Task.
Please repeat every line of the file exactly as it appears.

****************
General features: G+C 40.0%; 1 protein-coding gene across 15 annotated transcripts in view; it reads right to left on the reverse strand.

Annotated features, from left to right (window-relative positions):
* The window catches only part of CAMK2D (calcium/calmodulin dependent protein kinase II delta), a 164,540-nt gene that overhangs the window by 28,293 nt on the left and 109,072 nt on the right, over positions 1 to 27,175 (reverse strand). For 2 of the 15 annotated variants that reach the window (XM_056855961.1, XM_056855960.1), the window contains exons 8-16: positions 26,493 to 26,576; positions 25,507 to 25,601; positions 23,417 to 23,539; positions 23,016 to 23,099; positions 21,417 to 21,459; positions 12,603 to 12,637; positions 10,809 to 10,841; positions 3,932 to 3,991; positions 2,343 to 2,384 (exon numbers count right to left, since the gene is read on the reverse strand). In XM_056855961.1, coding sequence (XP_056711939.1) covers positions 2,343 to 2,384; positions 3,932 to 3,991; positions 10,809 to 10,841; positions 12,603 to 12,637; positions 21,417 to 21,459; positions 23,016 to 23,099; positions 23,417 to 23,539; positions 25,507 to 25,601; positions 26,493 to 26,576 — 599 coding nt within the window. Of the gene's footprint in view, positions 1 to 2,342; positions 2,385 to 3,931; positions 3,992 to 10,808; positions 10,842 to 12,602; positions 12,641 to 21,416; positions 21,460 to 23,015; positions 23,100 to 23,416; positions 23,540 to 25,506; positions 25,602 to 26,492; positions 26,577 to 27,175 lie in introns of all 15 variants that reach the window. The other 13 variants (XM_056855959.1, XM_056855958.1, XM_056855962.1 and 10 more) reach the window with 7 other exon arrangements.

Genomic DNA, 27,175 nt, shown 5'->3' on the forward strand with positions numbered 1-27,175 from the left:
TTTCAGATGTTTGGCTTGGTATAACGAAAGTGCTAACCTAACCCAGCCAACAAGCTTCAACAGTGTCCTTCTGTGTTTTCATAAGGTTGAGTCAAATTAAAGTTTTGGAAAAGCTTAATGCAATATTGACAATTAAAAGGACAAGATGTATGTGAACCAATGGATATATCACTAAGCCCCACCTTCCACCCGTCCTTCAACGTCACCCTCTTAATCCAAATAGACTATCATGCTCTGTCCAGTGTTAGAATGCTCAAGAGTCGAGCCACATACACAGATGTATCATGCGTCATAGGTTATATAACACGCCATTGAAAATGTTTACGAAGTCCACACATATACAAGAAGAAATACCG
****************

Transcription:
General features: G+C 40.0%; 1 protein-coding gene across 15 annotated transcripts in view; it reads right to left on the reverse strand.

Annotated features, from left to right (window-relative positions):
* The window catches only part of CAMK2D (calcium/calmodulin dependent protein kinase II delta), a 164,540-nt gene that overhangs the window by 28,293 nt on the left and 109,072 nt on the right, over positions 1 to 27,175 (reverse strand). For 2 of the 15 annotated variants that reach the window (XM_056855961.1, XM_056855960.1), the window contains exons 8-16: positions 26,493 to 26,576; positions 25,507 to 25,601; positions 23,417 to 23,539; positions 23,016 to 23,099; positions 21,417 to 21,459; positions 12,603 to 12,637; positions 10,809 to 10,841; positions 3,932 to 3,991; positions 2,343 to 2,384 (exon numbers count right to left, since the gene is read on the reverse strand). In XM_056855961.1, coding sequence (XP_056711939.1) covers positions 2,343 to 2,384; positions 3,932 to 3,991; positions 10,809 to 10,841; positions 12,603 to 12,637; positions 21,417 to 21,459; positions 23,016 to 23,099; positions 23,417 to 23,539; positions 25,507 to 25,601; positions 26,493 to 26,576 — 599 coding nt within the window. Of the gene's footprint in view, positions 1 to 2,342; positions 2,385 to 3,931; positions 3,992 to 10,808; positions 10,842 to 12,602; positions 12,641 to 21,416; positions 21,460 to 23,015; positions 23,100 to 23,416; positions 23,540 to 25,506; positions 25,602 to 26,492; positions 26,577 to 27,175 lie in introns of all 15 variants that reach the window. The other 13 variants (XM_056855959.1, XM_056855958.1, XM_056855962.1 and 10 more) reach the window with 7 other exon arrangements.

Genomic DNA, 27,175 nt, shown 5'->3' on the forward strand with positions numbered 1-27,175 from the left:
TTTCAGATGTTTGGCTTGGTATAACGAAAGTGCTAACCTAACCCAGCCAACAAGCTTCAACAGTGTCCTTCTGTGTTTTCATAAGGTTGAGTCAAATTAAAGTTTTGGAAAAGCTTAATGCAATATTGACAATTAAAAGGACAAGATGTATGTGAACCAATGGATATATCACTAAGCCCCACCTTCCACCCGTCCTTCAACGTCACCCTCTTAATCCAAATAGACTATCATGCTCTGTCCAGTGTTAGAATGCTCAAGAGTCGAGCCACATACACAGATGTATCATGCGTCATAGGTTATATAACACGCCATTGAAAATGTTTACGAAGTCCACACATATACAAGAAGAAATACCG